- Improve access and influence for waterfowl interests and sportsmen at the State Capitol and Washington D.C.
California is becoming more urban, and a greater number of state and federal officeholders are elected who do not understand the important role hunters play in wildlife conservation.
Meanwhile, animal rights and anti-gun organizations are increasing their influence at the state and federal levels.
On top of all that, competing demands for water continue to increase, while waterfowl habitat is threatened by urban growth.
The California Waterfowl Legislative Action Fund was formed to fight these trends through political advocacy, education and public outreach efforts.
It is critical that we be as effective as possible in informing legislators and the general public about sportsmen’s important contributions to society.
By supporting us, you will make those necessary education and outreach efforts to decision-makers more successful.
You will also help us fight back against anti-hunting and anti-gun extremists threatening to take our outdoor heritage and rights away.
So donate today! Visit www.calwaterfowlactionfund.org.
At first glance, I was a little bit disappointed to see this. While the goals stated above appear to maintain the focus on waterfowl and habitat, I saw it veering into the murky realm of defending “gun rights”, and possible entanglement in the sucking morass that is the battle against anti-hunters in Sacramento. While I’m not a member now (I don’t live in CA anymore), I don’t think I would have been happy to see my membership fees diverted from habitat protection, acquisition, and management.
In comparison, this is generally ground that Ducks Unlimited does not tread, and I think they have benefited from keeping clear. DU funds go to the specific mission, and nothing else. Bypassing the divisive political issues, like 2nd Amendment or broad ethical fights that have nothing to do with waterfowl or habitat, has allowed the organization to keep a fairly diverse membership across the country. Of course, their position has not come without criticism, but the results have been largely positive.
Still, Cal Waterfowl is not DU, and California is not the whole country (plus Canada and Mexico, where DU is also engaged). There are very real and specific, localized threats to all hunting in the state, including waterfowl hunting. The more I thought about it, the more I recognized that this change is probably necessary.
Most of the organizations in California that profess to hunter advocacy have morphed, in one way or another, into gun rights organizations. The focus has shifted to fighting gun policies, which is mostly justifiable, but the platforms are verging on NRA-level extremism. The fact is that many hunters do not agree with these extremist positions, and as a result, they withdraw both their support and their engagement… and with them goes a critical degree of political strength. In California, of all places, hunters need all the political clout they can get.
With the exception of the Sportsmen’s Alliance, Golden State hunters really have no organization committed to fighting the myriad threats to hunting, whether it’s misguided legislation or threats to hunting access on State and Federal lands. And no other sportsmen’s organization is taking on the water issues that are wracking the state right now. CWA is generally respected and well-positioned to take up that banner.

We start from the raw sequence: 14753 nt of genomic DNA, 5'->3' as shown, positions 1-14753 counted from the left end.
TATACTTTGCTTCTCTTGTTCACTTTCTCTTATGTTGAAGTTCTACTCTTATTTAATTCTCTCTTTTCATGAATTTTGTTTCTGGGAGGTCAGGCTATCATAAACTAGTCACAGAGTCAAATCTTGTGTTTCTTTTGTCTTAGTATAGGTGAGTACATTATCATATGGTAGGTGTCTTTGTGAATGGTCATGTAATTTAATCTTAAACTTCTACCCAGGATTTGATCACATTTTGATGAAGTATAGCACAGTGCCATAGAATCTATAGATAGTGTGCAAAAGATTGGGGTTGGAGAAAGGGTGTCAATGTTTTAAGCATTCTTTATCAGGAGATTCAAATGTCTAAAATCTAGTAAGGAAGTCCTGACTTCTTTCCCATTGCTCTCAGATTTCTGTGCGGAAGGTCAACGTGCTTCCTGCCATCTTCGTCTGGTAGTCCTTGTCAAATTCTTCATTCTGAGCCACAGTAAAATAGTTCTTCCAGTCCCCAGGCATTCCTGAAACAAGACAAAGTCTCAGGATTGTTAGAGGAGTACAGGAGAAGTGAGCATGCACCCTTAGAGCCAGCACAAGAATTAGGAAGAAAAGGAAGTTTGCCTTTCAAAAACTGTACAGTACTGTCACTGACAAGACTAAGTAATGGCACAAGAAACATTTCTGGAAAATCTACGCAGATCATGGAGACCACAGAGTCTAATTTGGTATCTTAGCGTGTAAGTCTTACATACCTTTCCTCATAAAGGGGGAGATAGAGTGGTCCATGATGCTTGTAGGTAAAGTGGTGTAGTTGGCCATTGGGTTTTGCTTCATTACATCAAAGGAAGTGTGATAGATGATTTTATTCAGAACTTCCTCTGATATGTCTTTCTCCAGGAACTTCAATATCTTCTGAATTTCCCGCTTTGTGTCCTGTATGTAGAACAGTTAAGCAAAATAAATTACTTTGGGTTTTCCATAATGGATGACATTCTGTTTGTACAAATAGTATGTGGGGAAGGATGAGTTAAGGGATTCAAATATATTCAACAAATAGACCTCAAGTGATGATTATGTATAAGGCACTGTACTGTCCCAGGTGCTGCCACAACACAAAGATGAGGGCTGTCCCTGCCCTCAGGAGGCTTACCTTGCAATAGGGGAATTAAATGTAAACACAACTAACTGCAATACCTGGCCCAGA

Like I said, I’m not in CA any more, and if I’m completely honest, I’ve sort of surrendered much hope in changing the political direction of gun and hunting policies in that state. It’s one of the reasons I chose to move away. But for those who are still living there, by choice or by necessity, I think it’s worth giving the Cal Waterfowl Legislative Action Fund a close look… and maybe giving them a few of your hard-earned dollars as well.
November 4, 2016
… so I can eat you.
Iggy isn’t the only one to get treats when I kill a deer. It’s been pretty good eats around here the last couple of evenings. As usual, there are two parts of the deer that I like to celebrate with right after a kill, the heart and the tenderloins.
I cooked up a tenderloin Wednesday night, pan fried with butter and garlic. With a reasonably decent Malbec, I have to admit I was feeling a little decadent.
I was going to hold off on the heart until this weekend, but as last night rolled around and I was craving Mexican food, I decided to whip up some heart tacos. There they are in the photo, and they were much, much better than they look. I’m no food photographer.
I can hear you saying, skeptically, “heart?”
Absolutely, and if you have never tried it, you’re missing out. It’s not like liver (which I can’t stand) or other wobbly bits. It has a texture more like a firm steak, and the flavor is concentrated, meaty goodness. It’s also easy to deal with in the kitchen. The only thing you should do differently than other cuts is wash the blood out of the big vessels.
Now, I’m no Hank Shaw, and I don’t really use recipes when I cook, but I generally do OK. Not that it’s particularly difficult to do a good job with venison heart. The trick, as with any game meat, is not to overcook it. Personally, I like it cooked somewhere between rare and medium rare. I also, personally, like to let the flavor of the meat take the main stage… so no bacon wrapping, or marinating in strong flavors like Italian salad dressing (yes, that’s a thing).